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President Hosts Servicemember-Citizenship Ceremony

Jim Garamone - American Forces Press Service

WASHINGTON, April 23, 2010 - Twenty-four U.S. servicemembers took the oath of U.S. citizenship in front of President Barack Obama during a ceremony in the White House's Rose Garden today.

Obama said the military men and women are inspiring, noting they've made remarkable, typically American journeys.

"Most of all, to America's newest citizens it is a great honor to serve as your Commander-in-Chief, and it is my greatest pleasure to be among the first to greet you as a 'fellow American,'" Obama said to the newly minted U.S. citizens.

"To you and your families, welcome to the White House," the president added.

The military men and women represented all service branches and hailed from countries around the globe. They are the latest of 58,000 servicemembers who have become citizens since 2001, said Secretary of Homeland Security Janet Napolitano, who administered the oath of citizenship.

Obama also presented Marine Corps Sgt. Ledum Ndaanee with the first Outstanding American by Choice award. Ndaanee, who was born in Nigeria, was wounded by an improvised explosive device during his second tour in Iraq. He is recovering from traumatic brain injury.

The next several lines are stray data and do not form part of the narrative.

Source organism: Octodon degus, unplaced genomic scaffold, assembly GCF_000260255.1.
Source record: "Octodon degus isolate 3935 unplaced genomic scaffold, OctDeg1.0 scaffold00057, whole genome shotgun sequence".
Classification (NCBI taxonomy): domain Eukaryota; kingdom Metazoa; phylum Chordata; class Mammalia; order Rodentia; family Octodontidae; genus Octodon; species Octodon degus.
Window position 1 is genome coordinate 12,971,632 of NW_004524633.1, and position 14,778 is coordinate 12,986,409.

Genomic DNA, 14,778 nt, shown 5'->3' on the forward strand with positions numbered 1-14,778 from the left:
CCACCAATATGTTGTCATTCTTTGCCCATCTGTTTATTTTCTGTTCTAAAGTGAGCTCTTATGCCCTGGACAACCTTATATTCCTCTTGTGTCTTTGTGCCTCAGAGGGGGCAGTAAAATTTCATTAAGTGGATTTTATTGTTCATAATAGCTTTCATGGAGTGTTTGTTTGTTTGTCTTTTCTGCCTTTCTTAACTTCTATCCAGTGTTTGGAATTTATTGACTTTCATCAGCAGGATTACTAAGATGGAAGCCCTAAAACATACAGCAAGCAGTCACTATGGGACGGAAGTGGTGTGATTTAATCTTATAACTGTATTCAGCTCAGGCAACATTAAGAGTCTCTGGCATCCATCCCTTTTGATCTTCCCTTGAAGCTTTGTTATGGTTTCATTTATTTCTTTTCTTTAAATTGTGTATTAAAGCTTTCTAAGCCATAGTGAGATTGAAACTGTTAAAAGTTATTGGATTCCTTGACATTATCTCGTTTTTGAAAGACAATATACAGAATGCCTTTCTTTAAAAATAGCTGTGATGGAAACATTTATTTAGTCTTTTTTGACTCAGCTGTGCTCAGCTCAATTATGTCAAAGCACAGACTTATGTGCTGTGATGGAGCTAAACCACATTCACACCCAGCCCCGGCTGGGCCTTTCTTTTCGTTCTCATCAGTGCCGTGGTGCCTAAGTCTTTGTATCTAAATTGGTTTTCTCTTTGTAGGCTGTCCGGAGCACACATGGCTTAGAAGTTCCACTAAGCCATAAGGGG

The injured Marine is slated to compete at the inaugural Warrior Games held May 10-14 at the U.S. Olympic Training Center in Colorado Springs, Colo. Ndaanee "was not only determined to recover; he was determined to help others," Obama said of the Marine's perseverance and spirit. "He has been a leader and mentor to his fellow wounded warriors."

The act of servicemembers becoming citizens celebrates America's spirit, strength and uniqueness, Obama said.

"While your stories are your own, today we celebrate the common spirit that lives within each of you, a spirit that has renewed and strengthened America for more than two centuries," Obama said. "We celebrate the spirit of possibility, an ethic that says if you're willing to put your shoulder to the wheel and apply your God-given talents, if you believe in yourself and you play by the rules, then there is a place for you in the United States of America, no matter where you come from and no matter what you look like."

America is enriched by the traditions and cultures that people bring from every corner of the world, Obama said. Immigration helps nurture "a dynamic economy that's constantly renewed by the talents and energies of each new citizen, and a people who understand that citizenship is not just a collection of rights, but it's also a set of responsibilities."

The servicemembers participating in the citizenship ceremony have demonstrated that they deserve to be Americans, Obama said.

"They played by the rules. They have earned their citizenship," the president said. "And so, on a day like this, we are also reminded of how we must remain both a nation of immigrants and a nation of laws."

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